It’s true that for years wearing a floral tie was considered the mark of a daring city dresser. These days, they are the domain of history teachers and 20-somethings newly released into the workplace. So, take up the proper floral mantle without fear of disapproval. You know you want to.

Of course, there are rules. In women’s fashion, these are made to be broken. In menswear, they are made to keep you on the straight and narrow—and to save you from ridicule. So listen up. What you read now about florals will fast apply to plaids in the fall, too.

Floral on floral isn’t a look, it’s a sartorial car crash—unless you are striding down a fashion designer’s runway, are under the age of 20 or are in bed (but that’s another story). So banish all thoughts of wearing the Givenchy floral sandals with a floral shirt, or that floral Gucci bomber jacket with some floral shorts. That way, victim lies.

Here’s our head-to-toe guide on how to pull off the print trend without looking like a pansy:

THE TEE // There are two ways to wear a printed T-shirt: under a baggy linen suit (think creative industries only) or with scruffy jeans and beaten-up trainers on the weekend. Floral tees and smart suits do not work; and there’s an end to it.

THE CLASH Paul Smith coat, £1,265 , shirt, £145 , and loafers, £300, all; Louis Vuitton ribbed tank, £250 , and classic slim pants, £575, both
Photographer: Cameron McNee @ ONE Represents / Stylist: Marcus Love @ ONE Represents / Grooming: John Mullan @ The London Style Agency using Kapello hair / Model: Richard Biedul @ Elite  Retouch: The Laundry Room. Thanks to The Production Factory

THE COAT // I like the trend for floral jackets and frock coats, but there’s a time and a place. A printed sports jacket is perfect for vacations and weekends, though the pub might be pushing it. Wear it with simple, neutral separates. As for frock coats—as seen on the spring runways of fashion houses like

Alexander McQueen,

and now a major trend—wear them to weddings (even to your own), parties and black-tie events. A shiny chinoiserie-inspired number worn on a gray, sweaty afternoon on any city street, however, will simply mark you as that very antithesis of the stylish male: a MTTH (Man Trying Too Hard).

THE TROUSERS // Men in floral pants are regarded by females as untrustworthy. It’s a sweeping statement, I know, but there it is. By all means go for it if you want to, but don’t expect anyone to tell you they like your pants unless they are saying it with a lip curl of irony. Plaid trousers for the fall, however, are quite another matter. Yes, you can: to work, in suit form (and there are a number of big check suits coming through for fall, including from Ermenegildo Zegna and E. Tautz) or at the weekends, with a rugged sweater or a long-sleeve tee and sneakers.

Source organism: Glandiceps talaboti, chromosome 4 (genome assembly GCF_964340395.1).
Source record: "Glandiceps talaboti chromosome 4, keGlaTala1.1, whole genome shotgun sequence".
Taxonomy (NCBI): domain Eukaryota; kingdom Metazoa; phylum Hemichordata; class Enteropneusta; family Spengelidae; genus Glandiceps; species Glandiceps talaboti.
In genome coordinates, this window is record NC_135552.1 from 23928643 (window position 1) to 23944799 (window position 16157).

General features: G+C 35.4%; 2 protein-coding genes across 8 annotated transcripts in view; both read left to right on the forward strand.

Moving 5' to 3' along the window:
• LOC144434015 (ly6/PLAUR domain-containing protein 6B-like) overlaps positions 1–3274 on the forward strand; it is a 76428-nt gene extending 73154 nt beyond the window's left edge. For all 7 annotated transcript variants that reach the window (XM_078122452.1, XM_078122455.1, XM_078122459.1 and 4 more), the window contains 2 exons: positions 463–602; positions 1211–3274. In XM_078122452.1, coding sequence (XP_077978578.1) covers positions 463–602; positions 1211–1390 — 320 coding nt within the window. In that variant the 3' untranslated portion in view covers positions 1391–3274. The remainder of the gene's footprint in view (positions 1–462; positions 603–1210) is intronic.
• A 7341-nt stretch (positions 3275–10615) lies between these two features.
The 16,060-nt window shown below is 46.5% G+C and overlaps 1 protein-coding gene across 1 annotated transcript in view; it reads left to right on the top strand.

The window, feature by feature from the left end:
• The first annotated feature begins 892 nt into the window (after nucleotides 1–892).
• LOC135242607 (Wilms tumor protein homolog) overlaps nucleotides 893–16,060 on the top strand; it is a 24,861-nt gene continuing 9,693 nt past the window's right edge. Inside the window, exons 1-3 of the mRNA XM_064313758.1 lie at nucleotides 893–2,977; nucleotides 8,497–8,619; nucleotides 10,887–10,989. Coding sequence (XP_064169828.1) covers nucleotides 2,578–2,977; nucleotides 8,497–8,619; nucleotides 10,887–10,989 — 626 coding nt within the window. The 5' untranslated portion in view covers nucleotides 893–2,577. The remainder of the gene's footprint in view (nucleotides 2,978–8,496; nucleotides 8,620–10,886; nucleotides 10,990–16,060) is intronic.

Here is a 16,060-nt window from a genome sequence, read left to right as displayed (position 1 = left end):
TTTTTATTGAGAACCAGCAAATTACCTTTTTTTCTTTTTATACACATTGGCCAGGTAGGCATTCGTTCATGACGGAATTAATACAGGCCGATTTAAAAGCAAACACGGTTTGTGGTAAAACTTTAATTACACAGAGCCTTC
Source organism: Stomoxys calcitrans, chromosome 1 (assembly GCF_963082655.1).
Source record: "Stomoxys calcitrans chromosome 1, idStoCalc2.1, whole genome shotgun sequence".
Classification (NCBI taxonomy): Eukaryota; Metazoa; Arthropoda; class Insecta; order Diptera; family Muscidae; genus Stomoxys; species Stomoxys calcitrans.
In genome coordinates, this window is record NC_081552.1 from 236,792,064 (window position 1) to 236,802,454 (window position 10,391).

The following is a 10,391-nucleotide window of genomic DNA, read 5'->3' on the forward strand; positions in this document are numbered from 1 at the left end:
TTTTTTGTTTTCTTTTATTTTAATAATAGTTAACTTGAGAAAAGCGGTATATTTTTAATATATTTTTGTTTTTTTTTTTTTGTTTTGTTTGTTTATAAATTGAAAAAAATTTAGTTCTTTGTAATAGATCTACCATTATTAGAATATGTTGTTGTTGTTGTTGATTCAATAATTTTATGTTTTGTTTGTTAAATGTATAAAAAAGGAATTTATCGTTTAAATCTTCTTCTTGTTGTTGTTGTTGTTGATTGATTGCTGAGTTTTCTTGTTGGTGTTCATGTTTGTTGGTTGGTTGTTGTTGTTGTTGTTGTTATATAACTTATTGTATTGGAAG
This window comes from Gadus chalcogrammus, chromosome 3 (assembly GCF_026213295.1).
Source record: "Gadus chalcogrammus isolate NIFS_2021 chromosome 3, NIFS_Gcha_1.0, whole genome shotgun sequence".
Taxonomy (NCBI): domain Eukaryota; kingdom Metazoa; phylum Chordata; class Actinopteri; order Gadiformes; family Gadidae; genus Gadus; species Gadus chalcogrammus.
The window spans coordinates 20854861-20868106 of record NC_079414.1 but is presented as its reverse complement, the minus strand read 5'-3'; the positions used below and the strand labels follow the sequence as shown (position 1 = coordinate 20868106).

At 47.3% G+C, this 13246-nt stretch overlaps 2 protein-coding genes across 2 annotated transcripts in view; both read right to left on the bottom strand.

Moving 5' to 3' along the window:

FIELDS OF GOLD Vivienne Westwood shirt, £150, and overshirt, £320, both; Louis Vuitton lounge trousers, £870, COVER: Louis Vuitton jacket, £1,680, shirt, £515, and crew-neck jumper, £415, all; Umit Benan hat, €295,
Photographer: Cameron McNee @ ONE Represents / Stylist: Marcus Love @ ONE Represents / Grooming: John Mullan @ The London Style Agency using Kapello hair / Model: Richard Biedul @ Elite  Retouch: The Laundry Room. Thanks to The Production Factory

THE SHOES // Just because Givenchy can take responsibility for kick-starting the floral trend doesn’t give you permission to try out poor imitations. There should be no floral footwear in the city in any case. Rather, try a floral-inspired sneaker for the weekend—scuff it up before you leave the house, please—or experiment with the trend while on vacation with a flip-flop. If you must, wear floral socks like Duchamp’s Butterfly Garden set under your Savile Row suit.

The Guide // How to Get the Look


City males can do florals, but you should keep them subtle. A friend who recently retired from a senior position at

J.P. Morgan

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and admits to a long-term floral fascination suggests pashminas or floral scarves worn confidently over relatively somber suits. The trick, he says, is to line the suits with vibrant silks. Otherwise,These days it’s perfectly acceptable to wear a floral shirt with a single-color tie to work. The trick is to make sure the tie and suit are suitably somber, letting the shirt bring all the pop to the outfit. Alexander McQueen scarf, £265,;

Richard James

jacket, £765,; Gucci shirt, £315,; Turnbull Asser tie, £95,


Evenings should be the easiest time to wear prints but, in actual fact, this is when careful dressing is key. Pair a statement jacket with a neutral tee or button-down in a dark color and a simple pair of pants or jeans. Shoes? Strictly non-shiny brogues or good sneakers, no socks. A.P.C. T-shirt, €65,; Alexander McQueen blazer, £1,083,; Tod’s brogues, £285,; Ami trousers, £215,